Do I need to have two surgeries or it can be done at once: remove leaking implants, capsulectomy and put new implants?

I had my implants in 1993. After my mamogram /ultrasound I was referred to a hospital for a consultation. A surgeon told me that my implants (both) are leaking and I need to remove them and capsules as well. I will have drains for one week and I need time to heal. I asked if it possible to put new implants, she recommence do it after 3 month. I went for a second opinion to a plastic surgeon. He said, that he does not use drains and he can put implants right away. Any suggestions?

Doctor Answers 3

Implant exchange and capsule removal

Every surgeon is different and every surgery is different. I often will exchange the implants and remove the capsule and may or may not use a drain.

New York Plastic Surgeon
4.1 out of 5 stars 28 reviews

Do I need to have two surgeries or it can be done at once: revisionary breast surgery

Thank you for the question and picture. It is extremely common to receive different opinions from different plastic surgeons about the best way to treat a specific “problem”. Each plastic surgeon may have his/her opinion that is based on their specific/unique education, experience, and personal preferences. Their opinions may also be shaped by unfavorable results they have encountered in their practices.  

Although these different opinions can be confusing and a source of anxiety for patients, it is good for patients to understand the different options available. Ultimately, it will be up to each patient to do their due diligence and select their plastic surgeon carefully. Part of this selection process will involve the patients becoming comfortable with the plastic surgeon's experience level and abilities to achieve their goals as safely and complication free as possible. If I were you, I would ask to see as many examples as possible of similar patients who your plastic surgeons have helped with revisionary breast surgery.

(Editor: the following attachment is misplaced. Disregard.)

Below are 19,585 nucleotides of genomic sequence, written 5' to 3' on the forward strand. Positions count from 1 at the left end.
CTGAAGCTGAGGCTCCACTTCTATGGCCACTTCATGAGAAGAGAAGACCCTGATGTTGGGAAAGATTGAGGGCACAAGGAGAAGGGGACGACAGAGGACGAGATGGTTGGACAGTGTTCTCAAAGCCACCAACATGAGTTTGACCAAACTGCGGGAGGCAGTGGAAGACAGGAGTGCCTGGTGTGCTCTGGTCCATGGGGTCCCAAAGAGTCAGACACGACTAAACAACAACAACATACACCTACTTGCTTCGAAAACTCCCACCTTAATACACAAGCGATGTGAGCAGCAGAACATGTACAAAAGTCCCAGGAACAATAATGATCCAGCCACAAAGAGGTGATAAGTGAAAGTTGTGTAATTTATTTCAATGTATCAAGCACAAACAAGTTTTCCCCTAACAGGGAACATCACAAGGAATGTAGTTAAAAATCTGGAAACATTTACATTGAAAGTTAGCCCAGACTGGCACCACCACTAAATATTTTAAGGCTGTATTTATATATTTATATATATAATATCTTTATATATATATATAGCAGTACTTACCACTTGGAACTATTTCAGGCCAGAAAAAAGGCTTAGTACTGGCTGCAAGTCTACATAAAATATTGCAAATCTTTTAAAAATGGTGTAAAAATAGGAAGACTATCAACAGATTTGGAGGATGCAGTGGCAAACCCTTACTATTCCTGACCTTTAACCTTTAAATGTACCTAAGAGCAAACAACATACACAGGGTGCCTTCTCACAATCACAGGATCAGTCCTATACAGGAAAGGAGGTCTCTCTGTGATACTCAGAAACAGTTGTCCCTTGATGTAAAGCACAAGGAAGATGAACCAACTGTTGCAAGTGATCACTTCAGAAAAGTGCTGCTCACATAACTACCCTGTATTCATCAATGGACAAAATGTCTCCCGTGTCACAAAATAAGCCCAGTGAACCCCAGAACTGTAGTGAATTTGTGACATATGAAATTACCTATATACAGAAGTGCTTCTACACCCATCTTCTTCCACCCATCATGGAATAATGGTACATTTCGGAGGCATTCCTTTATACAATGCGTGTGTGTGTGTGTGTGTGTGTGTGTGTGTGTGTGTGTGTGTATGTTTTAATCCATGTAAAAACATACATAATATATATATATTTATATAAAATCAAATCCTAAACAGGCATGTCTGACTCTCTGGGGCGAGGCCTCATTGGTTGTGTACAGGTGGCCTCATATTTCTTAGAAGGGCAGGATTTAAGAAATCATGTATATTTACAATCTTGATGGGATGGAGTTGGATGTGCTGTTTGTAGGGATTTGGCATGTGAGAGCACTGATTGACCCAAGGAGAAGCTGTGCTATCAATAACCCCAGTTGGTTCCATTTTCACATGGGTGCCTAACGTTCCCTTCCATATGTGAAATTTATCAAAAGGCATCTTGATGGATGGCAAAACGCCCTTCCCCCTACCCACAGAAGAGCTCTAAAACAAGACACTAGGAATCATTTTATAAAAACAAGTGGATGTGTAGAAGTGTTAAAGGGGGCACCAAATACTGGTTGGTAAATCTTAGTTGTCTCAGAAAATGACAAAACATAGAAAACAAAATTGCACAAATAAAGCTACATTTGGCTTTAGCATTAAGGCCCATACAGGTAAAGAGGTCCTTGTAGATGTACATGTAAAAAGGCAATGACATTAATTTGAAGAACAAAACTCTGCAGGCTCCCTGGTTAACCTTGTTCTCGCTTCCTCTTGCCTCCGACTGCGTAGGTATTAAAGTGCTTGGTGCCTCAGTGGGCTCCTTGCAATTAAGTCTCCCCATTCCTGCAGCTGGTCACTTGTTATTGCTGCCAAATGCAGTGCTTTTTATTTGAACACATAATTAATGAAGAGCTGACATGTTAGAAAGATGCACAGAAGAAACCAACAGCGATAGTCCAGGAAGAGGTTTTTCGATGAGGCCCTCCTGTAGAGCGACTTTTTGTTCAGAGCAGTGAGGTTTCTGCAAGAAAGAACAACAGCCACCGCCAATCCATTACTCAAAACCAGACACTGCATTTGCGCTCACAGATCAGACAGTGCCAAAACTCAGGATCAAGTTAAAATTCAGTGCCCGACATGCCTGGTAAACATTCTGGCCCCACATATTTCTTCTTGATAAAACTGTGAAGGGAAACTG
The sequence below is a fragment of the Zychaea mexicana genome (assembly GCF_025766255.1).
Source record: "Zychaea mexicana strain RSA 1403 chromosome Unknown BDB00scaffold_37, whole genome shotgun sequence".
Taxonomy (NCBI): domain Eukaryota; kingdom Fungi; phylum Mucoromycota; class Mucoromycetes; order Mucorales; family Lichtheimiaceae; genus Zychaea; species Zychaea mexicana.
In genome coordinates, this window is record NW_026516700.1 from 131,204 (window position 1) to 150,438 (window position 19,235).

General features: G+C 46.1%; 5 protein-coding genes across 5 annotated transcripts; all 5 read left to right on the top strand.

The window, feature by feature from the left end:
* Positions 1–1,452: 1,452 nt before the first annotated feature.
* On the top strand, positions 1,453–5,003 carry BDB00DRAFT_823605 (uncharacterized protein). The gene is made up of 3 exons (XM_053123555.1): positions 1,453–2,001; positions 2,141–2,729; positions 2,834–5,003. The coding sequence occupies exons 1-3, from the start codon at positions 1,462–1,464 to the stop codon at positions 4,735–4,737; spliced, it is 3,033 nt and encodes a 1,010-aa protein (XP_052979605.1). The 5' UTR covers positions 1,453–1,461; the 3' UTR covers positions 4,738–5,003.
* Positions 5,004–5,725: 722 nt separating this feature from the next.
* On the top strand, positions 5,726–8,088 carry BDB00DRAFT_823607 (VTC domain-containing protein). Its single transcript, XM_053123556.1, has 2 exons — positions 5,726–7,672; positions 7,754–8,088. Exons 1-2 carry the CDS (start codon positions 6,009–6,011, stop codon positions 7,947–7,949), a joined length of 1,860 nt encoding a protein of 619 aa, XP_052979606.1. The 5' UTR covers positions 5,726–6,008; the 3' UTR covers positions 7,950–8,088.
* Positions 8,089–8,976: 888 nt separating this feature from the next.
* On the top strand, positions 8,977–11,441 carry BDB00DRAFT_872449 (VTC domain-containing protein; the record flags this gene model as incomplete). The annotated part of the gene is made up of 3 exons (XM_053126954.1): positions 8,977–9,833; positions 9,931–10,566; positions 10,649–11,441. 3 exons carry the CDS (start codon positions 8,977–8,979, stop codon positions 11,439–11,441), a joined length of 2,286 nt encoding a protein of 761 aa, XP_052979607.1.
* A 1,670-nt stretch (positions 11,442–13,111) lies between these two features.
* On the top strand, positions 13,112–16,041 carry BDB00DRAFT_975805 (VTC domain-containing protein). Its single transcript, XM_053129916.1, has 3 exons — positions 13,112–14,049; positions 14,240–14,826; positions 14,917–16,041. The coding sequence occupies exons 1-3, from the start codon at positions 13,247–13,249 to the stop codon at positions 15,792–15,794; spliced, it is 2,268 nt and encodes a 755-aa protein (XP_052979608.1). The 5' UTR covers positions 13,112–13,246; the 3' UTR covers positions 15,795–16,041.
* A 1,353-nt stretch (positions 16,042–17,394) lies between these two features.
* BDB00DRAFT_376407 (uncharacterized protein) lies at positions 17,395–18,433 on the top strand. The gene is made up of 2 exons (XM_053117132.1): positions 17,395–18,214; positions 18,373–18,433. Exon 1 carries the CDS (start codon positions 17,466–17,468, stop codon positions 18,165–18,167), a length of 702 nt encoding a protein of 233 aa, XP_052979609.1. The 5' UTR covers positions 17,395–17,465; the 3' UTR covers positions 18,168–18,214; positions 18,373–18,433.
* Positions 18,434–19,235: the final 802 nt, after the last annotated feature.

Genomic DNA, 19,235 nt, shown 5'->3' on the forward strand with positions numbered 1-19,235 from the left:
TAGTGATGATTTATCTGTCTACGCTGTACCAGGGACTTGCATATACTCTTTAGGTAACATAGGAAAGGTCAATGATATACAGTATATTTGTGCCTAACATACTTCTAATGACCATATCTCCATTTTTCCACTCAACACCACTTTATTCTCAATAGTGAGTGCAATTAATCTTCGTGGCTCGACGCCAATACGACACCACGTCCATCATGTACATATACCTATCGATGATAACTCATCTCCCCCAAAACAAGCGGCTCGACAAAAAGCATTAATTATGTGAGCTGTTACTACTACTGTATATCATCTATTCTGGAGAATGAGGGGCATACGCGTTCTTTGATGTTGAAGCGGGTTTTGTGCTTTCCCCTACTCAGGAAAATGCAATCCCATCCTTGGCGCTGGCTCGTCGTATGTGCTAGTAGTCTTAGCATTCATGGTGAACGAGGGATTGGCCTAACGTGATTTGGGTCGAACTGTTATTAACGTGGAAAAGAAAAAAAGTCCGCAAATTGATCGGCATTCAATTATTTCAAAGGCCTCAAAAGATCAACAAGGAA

Although definitive advice would require in-person evaluation, there's nothing in your description that makes me concerned that a single stage approach would not be possible.  Sometimes, when breast implant removal, capsulectomy, mastopexy, and breast re augmentation surgery is planned, a two-stage procedure is safer. I can tell you, that in my practice, I do use drains when capsulectomy surgery is carried out.

 Again, select your plastic surgeon very carefully. Working together you will, the best plan to achieve an outcome that you will be pleased with.  You may find the attached link, dedicated to revisionary breast surgery concerns is helpful to you as you learn more. Best wishes

Tom J. Pousti, MD, FACS
San Diego Plastic Surgeon
5.0 out of 5 stars 1,487 reviews

Replacing implants at the same surgery as old ones are removed

  • Removal of implants can take 2 minutes or 2 hours depending on whether they are saline filled versus the old liquid silicone implants that have leaked.  If two minutes then for sure they can usually be replaced at the same time so long as the pocket is tidy.  If there is silicone throughout I would usually recommend waiting.  There are other advantages to waiting including the pocket getting tighter and the breast contracting should you wish for a smaller implant or to use a tear drop shaped breast implant for your augmentation.  I usually tell patients I will try to put them in at the same time but my first goal is to provide good care and great results.  Placing an implant in an untidy pocket will potentially lead to significant capsular problems.
  • Dr Rodger Shortt is a plastic surgeon in Oakville.  He is the Director of the Cosmetic Surgery Training Program and an Assistant Clinical Professor at McMaster University.  He strives to provide the best possible plastic surgery results and excellent care to patients from GTA including Oakville, Toronto, Mississauga, Georgetown, Milton, Burlington and Hamilton.

Rodger Shortt, FRCSC
Toronto Plastic Surgeon
4.9 out of 5 stars 65 reviews

These answers are for educational purposes and should not be relied upon as a substitute for medical advice you may receive from your physician. If you have a medical emergency, please call 911. These answers do not constitute or initiate a patient/doctor relationship.